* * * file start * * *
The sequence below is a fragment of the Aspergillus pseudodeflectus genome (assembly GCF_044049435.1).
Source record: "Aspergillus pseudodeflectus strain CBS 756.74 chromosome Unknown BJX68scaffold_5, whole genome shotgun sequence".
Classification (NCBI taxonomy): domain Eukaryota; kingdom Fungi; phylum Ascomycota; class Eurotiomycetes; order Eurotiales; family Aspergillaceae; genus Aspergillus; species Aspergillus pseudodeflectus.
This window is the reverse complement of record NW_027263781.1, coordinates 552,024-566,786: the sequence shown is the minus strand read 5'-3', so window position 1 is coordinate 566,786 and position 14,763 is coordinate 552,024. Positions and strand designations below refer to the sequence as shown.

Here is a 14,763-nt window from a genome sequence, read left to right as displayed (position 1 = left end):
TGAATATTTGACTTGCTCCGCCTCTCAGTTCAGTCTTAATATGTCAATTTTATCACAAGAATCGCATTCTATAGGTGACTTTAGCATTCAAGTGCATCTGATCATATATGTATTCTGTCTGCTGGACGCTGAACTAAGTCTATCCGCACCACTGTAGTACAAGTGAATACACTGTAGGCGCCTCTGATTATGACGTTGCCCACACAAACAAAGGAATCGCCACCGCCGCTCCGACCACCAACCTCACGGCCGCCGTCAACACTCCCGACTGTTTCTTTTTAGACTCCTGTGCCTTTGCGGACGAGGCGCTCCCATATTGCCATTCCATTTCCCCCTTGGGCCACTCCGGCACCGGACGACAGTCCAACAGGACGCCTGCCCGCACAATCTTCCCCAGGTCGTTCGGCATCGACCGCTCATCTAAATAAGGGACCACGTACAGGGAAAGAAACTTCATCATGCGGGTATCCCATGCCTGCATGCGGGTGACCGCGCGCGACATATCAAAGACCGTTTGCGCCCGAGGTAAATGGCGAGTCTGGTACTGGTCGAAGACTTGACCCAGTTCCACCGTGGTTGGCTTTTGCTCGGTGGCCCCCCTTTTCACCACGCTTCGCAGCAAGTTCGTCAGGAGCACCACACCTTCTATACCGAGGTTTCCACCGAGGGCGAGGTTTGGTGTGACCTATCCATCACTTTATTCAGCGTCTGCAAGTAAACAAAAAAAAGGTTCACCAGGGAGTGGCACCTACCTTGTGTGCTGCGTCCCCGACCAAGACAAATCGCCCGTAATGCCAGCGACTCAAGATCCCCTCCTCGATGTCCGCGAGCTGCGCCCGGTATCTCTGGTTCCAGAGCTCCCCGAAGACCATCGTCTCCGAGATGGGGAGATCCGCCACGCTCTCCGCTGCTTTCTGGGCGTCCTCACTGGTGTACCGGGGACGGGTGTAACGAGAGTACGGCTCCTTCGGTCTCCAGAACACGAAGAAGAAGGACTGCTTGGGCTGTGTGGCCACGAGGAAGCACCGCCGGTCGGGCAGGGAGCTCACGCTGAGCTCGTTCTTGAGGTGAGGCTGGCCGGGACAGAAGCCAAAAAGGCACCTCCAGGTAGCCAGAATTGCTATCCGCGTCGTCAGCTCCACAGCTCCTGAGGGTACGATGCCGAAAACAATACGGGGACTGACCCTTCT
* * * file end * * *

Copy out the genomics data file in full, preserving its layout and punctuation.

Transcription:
The sequence below is a fragment of the Aspergillus pseudodeflectus genome (assembly GCF_044049435.1).
Source record: "Aspergillus pseudodeflectus strain CBS 756.74 chromosome Unknown BJX68scaffold_5, whole genome shotgun sequence".
Classification (NCBI taxonomy): domain Eukaryota; kingdom Fungi; phylum Ascomycota; class Eurotiomycetes; order Eurotiales; family Aspergillaceae; genus Aspergillus; species Aspergillus pseudodeflectus.
This window is the reverse complement of record NW_027263781.1, coordinates 552,024-566,786: the sequence shown is the minus strand read 5'-3', so window position 1 is coordinate 566,786 and position 14,763 is coordinate 552,024. Positions and strand designations below refer to the sequence as shown.

Here is a 14,763-nt window from a genome sequence, read left to right as displayed (position 1 = left end):
TGAATATTTGACTTGCTCCGCCTCTCAGTTCAGTCTTAATATGTCAATTTTATCACAAGAATCGCATTCTATAGGTGACTTTAGCATTCAAGTGCATCTGATCATATATGTATTCTGTCTGCTGGACGCTGAACTAAGTCTATCCGCACCACTGTAGTACAAGTGAATACACTGTAGGCGCCTCTGATTATGACGTTGCCCACACAAACAAAGGAATCGCCACCGCCGCTCCGACCACCAACCTCACGGCCGCCGTCAACACTCCCGACTGTTTCTTTTTAGACTCCTGTGCCTTTGCGGACGAGGCGCTCCCATATTGCCATTCCATTTCCCCCTTGGGCCACTCCGGCACCGGACGACAGTCCAACAGGACGCCTGCCCGCACAATCTTCCCCAGGTCGTTCGGCATCGACCGCTCATCTAAATAAGGGACCACGTACAGGGAAAGAAACTTCATCATGCGGGTATCCCATGCCTGCATGCGGGTGACCGCGCGCGACATATCAAAGACCGTTTGCGCCCGAGGTAAATGGCGAGTCTGGTACTGGTCGAAGACTTGACCCAGTTCCACCGTGGTTGGCTTTTGCTCGGTGGCCCCCCTTTTCACCACGCTTCGCAGCAAGTTCGTCAGGAGCACCACACCTTCTATACCGAGGTTTCCACCGAGGGCGAGGTTTGGTGTGACCTATCCATCACTTTATTCAGCGTCTGCAAGTAAACAAAAAAAAGGTTCACCAGGGAGTGGCACCTACCTTGTGTGCTGCGTCCCCGACCAAGACAAATCGCCCGTAATGCCAGCGACTCAAGATCCCCTCCTCGATGTCCGCGAGCTGCGCCCGGTATCTCTGGTTCCAGAGCTCCCCGAAGACCATCGTCTCCGAGATGGGGAGATCCGCCACGCTCTCCGCTGCTTTCTGGGCGTCCTCACTGGTGTACCGGGGACGGGTGTAACGAGAGTACGGCTCCTTCGGTCTCCAGAACACGAAGAAGAAGGACTGCTTGGGCTGTGTGGCCACGAGGAAGCACCGCCGGTCGGGCAGGGAGCTCACGCTGAGCTCGTTCTTGAGGTGAGGCTGGCCGGGACAGAAGCCAAAAAGGCACCTCCAGGTAGCCAGAATTGCTATCCGCGTCGTCAGCTCCACAGCTCCTGAGGGTACGATGCCGAAAACAATACGGGGACTGACCCTTCT